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  • Writer's pictureelmarfleet

May: Together Again

Updated: Jun 21, 2021


"There are times when I look above and beyond

There are times when I feel your love around me, baby

I'll never forget my baby

I'll never forget you..."


This song takes me back to 1997 and those carefree days of being at university. Life with little responsibilities and a lot of fun. You can't help but move to the beat of this up-tempo dance song and I like it that I can hear Janet smiling through the words she sings. But alone in my kitchen this year, I stop and pay attention to her words when the song comes on the radio, and I realise that they describe the separation of death. Janet is singing about love and loss, and of the certainty that she feels of being together again one day.


"... Everywhere I go, every smile I see

I know you are there, smilin' back at me

Dancin' in moonlight, I know you are free

'Cause I can see your star shining down on me.


(Together again, oooh)

Good times we'll share again

(Together again, oooh)

Makes me wanna dance

(Together again, oooh)

Say it loud and proud

(Together again, oooh)

All my love's for you..."


I learn from a google search that Janet originally wrote this song as a ballad before it was rearranged into a dance track. Her inspiration came from two places, from her own personal experience of the loss of a friend and from the story of a young fan from England who wrote to her about the loss of his father. I search for 'Janet Jackson Together Again ballad' and find a beautiful video recorded in 2019 called The Deeper Remix. Janet sings so tenderly and the African Savannah of the 90s dance track is replaced by the simplicity of a butterfly emerging from its chrysalis. This image suits the tenderness of Janet's voice and her lyrics so much better and I like the song so much more.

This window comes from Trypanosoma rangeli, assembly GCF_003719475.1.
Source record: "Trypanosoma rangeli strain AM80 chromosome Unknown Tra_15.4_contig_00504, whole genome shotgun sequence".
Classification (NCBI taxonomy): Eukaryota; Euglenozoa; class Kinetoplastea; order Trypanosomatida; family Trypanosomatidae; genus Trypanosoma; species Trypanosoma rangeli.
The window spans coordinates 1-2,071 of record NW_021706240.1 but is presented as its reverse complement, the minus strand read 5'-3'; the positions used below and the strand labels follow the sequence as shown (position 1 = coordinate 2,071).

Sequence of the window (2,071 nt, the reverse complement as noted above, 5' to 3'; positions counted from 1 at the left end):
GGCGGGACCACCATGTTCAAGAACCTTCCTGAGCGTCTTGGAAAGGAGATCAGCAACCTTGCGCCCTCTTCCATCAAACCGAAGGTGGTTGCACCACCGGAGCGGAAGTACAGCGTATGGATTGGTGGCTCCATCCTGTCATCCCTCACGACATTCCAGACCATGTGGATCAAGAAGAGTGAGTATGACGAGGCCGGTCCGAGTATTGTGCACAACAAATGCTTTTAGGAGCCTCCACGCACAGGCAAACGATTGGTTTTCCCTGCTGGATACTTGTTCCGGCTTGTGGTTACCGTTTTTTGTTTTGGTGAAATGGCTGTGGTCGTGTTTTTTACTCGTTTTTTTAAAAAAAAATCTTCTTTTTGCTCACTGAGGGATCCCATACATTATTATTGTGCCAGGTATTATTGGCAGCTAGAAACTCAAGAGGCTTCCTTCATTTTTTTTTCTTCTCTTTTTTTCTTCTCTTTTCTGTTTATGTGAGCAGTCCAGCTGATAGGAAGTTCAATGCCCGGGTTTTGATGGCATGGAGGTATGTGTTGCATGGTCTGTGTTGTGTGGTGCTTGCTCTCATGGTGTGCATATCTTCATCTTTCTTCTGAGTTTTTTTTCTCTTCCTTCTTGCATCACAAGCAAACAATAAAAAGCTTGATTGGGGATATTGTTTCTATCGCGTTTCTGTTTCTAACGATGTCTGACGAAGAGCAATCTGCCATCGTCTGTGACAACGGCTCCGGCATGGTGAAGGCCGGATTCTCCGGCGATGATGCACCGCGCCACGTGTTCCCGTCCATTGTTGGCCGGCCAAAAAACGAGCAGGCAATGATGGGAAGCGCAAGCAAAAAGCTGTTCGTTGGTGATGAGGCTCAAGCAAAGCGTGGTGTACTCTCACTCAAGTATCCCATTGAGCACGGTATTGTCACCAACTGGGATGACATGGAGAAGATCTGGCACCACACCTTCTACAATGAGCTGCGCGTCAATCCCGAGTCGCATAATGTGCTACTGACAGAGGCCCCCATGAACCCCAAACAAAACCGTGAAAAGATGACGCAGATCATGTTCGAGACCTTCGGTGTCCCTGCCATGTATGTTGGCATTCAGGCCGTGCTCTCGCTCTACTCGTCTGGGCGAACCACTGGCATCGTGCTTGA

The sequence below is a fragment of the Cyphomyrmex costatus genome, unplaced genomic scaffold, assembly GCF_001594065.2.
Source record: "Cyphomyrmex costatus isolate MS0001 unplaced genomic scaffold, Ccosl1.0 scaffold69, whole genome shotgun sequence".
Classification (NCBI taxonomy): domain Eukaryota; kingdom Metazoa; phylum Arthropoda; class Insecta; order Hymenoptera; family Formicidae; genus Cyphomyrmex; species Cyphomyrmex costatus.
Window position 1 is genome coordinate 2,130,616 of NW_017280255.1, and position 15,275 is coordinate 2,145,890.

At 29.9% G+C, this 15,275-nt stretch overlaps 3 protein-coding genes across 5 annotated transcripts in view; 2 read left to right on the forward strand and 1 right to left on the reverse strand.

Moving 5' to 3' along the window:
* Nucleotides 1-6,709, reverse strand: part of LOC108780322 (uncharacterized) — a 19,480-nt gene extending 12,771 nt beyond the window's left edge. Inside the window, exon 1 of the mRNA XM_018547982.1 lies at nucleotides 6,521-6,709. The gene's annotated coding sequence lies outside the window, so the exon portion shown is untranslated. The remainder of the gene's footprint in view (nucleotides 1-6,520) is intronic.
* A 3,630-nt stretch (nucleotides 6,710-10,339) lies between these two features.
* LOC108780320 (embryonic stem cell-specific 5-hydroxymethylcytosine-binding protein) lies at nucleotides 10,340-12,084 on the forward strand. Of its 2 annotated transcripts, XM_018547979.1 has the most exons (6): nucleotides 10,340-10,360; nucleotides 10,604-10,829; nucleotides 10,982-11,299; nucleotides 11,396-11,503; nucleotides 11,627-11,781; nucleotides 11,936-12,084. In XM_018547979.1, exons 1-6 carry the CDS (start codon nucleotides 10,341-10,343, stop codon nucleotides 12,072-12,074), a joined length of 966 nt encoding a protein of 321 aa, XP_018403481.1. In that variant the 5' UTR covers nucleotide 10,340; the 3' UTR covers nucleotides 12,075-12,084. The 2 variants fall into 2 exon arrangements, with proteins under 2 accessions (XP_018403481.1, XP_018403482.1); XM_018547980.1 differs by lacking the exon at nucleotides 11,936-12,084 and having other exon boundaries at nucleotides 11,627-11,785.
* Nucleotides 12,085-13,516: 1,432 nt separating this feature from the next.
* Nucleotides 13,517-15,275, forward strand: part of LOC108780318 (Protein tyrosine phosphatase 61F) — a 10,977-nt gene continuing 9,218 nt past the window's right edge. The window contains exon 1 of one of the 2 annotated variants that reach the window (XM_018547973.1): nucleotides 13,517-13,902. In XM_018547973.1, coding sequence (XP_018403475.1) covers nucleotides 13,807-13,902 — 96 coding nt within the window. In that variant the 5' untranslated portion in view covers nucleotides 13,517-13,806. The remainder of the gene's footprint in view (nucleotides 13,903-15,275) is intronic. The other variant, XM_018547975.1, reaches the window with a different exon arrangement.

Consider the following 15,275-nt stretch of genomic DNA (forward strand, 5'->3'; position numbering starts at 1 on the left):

"... Dream about us together again

What I want, is together again, baby

I know we'll be together again..."


The idea that I will be together with Tom again one day is comforting but it's not a certainty and I can't comprehend yet what form this could take. Religions tell us how it will be but it's belief and faith with only stories as evidence. It is something human beings can never know for sure and that is why the words also feel so fragile like the unfurling of the butterfly's wings in the video. It takes all my strength to look deeper inside myself for those words and feelings when I need them, but I do dream that we'll be together again and that is comforting.


"... Sometimes hear you whisperin'

No more pain

No worries will you ever see now, baby

I'm so happy for my baby..."


There is a struggle inside the thoughts of surviving partners who have lost the love of their life due to a tragic illness. I know how much cancer took from him and even though I don't like the term 'battle', in many ways it was a horrific battle with the cancer that grew inside him. So I like the idea that Tom could be, "dancin' in the moonlight" and I know that he is now "free". Free of pain. Free of cancer. Free. And that's a good feeling. I wanted so much for him to be free of cancer and free of pain, but I didn't want that to mean that I was left free of him. So I tell myself to, "look deeper inside" because I can't change this but I can change how I think and react to it. The genius of Charlie Mackery, as the Mole tells the Boy: "One of our greatest freedoms is how we react to things."